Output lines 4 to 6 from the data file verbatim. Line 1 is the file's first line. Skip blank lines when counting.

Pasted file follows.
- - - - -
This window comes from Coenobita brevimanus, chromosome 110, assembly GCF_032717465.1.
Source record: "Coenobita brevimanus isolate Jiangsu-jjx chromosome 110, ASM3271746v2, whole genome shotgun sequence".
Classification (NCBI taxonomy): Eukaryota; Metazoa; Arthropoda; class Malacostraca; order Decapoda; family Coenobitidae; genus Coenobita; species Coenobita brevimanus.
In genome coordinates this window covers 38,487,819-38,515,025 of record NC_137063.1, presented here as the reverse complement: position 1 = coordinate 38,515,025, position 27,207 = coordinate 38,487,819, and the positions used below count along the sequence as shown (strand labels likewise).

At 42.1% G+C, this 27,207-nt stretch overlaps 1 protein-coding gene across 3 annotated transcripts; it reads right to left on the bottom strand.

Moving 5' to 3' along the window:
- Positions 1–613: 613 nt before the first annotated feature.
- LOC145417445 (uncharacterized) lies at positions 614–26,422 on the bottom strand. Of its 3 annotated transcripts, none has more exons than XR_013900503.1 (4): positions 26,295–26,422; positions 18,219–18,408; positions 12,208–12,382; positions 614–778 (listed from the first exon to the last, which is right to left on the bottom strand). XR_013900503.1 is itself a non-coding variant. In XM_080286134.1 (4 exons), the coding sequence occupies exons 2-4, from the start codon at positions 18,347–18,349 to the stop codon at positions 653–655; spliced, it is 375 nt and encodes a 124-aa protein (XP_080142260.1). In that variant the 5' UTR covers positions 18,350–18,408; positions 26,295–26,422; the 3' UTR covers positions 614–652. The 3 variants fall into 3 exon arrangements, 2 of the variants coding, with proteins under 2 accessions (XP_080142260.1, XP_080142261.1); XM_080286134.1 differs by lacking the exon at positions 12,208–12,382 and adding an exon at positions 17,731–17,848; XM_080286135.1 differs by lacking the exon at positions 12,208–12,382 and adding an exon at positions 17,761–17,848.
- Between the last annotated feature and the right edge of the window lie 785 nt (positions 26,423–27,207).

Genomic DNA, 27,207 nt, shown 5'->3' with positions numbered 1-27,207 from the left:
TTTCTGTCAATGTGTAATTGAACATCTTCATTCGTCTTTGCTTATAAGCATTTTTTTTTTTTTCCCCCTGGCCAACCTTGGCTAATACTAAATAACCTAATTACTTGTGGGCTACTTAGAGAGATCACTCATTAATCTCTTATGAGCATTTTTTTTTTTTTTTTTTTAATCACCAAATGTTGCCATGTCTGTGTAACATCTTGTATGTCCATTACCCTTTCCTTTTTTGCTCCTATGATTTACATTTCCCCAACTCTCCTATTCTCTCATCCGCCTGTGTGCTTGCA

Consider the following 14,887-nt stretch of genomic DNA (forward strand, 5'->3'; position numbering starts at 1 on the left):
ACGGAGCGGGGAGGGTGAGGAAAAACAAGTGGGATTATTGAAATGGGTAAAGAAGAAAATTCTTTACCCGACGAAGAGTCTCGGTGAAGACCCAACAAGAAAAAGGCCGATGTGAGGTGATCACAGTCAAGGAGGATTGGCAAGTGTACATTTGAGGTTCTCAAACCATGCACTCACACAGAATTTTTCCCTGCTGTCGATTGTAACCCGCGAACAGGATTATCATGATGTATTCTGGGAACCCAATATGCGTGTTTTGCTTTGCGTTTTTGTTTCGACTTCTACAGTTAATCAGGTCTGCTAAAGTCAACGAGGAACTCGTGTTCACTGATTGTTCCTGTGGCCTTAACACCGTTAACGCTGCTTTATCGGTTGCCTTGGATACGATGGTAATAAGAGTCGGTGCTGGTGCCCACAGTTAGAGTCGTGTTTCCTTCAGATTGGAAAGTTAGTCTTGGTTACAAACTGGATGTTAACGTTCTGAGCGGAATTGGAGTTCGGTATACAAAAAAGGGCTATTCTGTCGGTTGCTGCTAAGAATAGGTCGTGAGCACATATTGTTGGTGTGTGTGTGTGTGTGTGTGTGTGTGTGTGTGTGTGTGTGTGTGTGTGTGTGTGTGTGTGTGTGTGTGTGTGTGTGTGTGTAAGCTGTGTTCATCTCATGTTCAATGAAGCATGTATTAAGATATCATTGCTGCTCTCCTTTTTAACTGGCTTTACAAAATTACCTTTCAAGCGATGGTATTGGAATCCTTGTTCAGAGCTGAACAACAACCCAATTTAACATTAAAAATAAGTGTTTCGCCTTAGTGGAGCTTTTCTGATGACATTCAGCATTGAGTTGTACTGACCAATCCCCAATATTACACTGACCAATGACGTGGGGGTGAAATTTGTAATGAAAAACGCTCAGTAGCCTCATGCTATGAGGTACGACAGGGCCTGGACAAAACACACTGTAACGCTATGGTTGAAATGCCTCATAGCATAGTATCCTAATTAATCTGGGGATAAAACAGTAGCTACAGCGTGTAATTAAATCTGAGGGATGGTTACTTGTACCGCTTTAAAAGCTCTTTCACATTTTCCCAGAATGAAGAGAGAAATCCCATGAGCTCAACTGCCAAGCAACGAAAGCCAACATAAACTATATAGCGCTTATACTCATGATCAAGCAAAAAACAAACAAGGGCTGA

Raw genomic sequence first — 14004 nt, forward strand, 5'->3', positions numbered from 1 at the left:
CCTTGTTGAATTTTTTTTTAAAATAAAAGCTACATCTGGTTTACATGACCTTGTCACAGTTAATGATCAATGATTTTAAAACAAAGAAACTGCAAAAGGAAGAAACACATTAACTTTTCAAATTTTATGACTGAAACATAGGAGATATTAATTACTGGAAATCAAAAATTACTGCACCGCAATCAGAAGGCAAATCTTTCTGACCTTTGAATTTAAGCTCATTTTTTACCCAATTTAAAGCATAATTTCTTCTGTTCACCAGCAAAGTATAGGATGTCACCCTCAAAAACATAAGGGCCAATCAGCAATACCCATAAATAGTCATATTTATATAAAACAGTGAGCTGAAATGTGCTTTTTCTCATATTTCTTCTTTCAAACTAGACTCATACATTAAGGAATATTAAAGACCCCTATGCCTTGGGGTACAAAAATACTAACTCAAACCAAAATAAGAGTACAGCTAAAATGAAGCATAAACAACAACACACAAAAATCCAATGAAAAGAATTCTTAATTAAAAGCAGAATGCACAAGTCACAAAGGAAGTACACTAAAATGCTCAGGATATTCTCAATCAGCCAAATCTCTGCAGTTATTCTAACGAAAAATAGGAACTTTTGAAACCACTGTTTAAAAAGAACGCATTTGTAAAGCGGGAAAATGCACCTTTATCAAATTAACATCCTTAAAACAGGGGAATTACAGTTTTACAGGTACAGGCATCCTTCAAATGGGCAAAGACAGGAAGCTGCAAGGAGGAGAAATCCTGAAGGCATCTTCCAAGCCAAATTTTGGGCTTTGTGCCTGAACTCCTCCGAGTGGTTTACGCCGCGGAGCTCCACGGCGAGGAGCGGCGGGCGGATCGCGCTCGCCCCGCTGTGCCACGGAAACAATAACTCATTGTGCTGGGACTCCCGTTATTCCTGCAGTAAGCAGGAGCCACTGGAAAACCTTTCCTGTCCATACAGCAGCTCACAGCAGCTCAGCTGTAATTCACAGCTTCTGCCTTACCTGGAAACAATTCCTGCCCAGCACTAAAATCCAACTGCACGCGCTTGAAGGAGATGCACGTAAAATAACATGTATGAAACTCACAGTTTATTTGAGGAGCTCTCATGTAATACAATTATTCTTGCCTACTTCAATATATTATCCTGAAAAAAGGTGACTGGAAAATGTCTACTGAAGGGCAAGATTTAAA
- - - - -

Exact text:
In genome coordinates this window covers 38,487,819-38,515,025 of record NC_137063.1, presented here as the reverse complement: position 1 = coordinate 38,515,025, position 27,207 = coordinate 38,487,819, and the positions used below count along the sequence as shown (strand labels likewise).

At 42.1% G+C, this 27,207-nt stretch overlaps 1 protein-coding gene across 3 annotated transcripts; it reads right to left on the bottom strand.

Moving 5' to 3' along the window: